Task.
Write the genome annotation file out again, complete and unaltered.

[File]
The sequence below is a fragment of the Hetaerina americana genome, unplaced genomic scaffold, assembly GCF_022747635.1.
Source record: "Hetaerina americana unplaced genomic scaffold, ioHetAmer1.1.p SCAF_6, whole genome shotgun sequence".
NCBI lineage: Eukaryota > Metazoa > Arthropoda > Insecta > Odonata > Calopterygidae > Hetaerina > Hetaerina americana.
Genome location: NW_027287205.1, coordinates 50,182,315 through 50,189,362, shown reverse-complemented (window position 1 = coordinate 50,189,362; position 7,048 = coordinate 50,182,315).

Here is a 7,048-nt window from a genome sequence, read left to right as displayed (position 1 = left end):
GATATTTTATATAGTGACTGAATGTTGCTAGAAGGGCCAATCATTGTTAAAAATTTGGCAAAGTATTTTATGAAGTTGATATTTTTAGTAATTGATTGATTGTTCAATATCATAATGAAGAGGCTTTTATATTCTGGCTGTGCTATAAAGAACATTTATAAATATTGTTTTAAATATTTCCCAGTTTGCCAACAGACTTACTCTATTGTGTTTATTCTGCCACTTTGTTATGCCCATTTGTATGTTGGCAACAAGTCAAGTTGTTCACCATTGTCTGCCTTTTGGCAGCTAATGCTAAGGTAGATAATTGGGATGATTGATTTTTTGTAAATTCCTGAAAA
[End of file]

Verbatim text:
The sequence below is a fragment of the Hetaerina americana genome, unplaced genomic scaffold, assembly GCF_022747635.1.
Source record: "Hetaerina americana unplaced genomic scaffold, ioHetAmer1.1.p SCAF_6, whole genome shotgun sequence".
NCBI lineage: Eukaryota > Metazoa > Arthropoda > Insecta > Odonata > Calopterygidae > Hetaerina > Hetaerina americana.
Genome location: NW_027287205.1, coordinates 50,182,315 through 50,189,362, shown reverse-complemented (window position 1 = coordinate 50,189,362; position 7,048 = coordinate 50,182,315).

Here is a 7,048-nt window from a genome sequence, read left to right as displayed (position 1 = left end):
GATATTTTATATAGTGACTGAATGTTGCTAGAAGGGCCAATCATTGTTAAAAATTTGGCAAAGTATTTTATGAAGTTGATATTTTTAGTAATTGATTGATTGTTCAATATCATAATGAAGAGGCTTTTATATTCTGGCTGTGCTATAAAGAACATTTATAAATATTGTTTTAAATATTTCCCAGTTTGCCAACAGACTTACTCTATTGTGTTTATTCTGCCACTTTGTTATGCCCATTTGTATGTTGGCAACAAGTCAAGTTGTTCACCATTGTCTGCCTTTTGGCAGCTAATGCTAAGGTAGATAATTGGGATGATTGATTTTTTGTAAATTCCTGAAAA